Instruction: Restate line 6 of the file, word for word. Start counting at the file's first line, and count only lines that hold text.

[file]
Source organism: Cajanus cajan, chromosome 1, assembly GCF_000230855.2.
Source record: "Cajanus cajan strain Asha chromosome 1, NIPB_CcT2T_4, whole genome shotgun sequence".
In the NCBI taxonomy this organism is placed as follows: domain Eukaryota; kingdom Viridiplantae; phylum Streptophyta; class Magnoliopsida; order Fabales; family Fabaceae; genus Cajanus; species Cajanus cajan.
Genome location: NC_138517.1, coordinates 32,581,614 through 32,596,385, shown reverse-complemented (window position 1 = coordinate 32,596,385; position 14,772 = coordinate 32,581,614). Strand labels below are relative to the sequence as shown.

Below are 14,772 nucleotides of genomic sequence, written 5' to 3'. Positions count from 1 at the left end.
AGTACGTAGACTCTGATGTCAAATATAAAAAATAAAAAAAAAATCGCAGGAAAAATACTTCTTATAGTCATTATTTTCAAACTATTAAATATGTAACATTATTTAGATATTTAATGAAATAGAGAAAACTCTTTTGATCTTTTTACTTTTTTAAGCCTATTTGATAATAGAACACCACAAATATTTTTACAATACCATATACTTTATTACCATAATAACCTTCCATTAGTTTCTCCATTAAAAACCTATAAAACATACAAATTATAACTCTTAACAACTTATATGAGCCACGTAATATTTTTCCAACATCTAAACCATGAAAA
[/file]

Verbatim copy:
AGTACGTAGACTCTGATGTCAAATATAAAAAATAAAAAAAAAATCGCAGGAAAAATACTTCTTATAGTCATTATTTTCAAACTATTAAATATGTAACATTATTTAGATATTTAATGAAATAGAGAAAACTCTTTTGATCTTTTTACTTTTTTAAGCCTATTTGATAATAGAACACCACAAATATTTTTACAATACCATATACTTTATTACCATAATAACCTTCCATTAGTTTCTCCATTAAAAACCTATAAAACATACAAATTATAACTCTTAACAACTTATATGAGCCACGTAATATTTTTCCAACATCTAAACCATGAAAA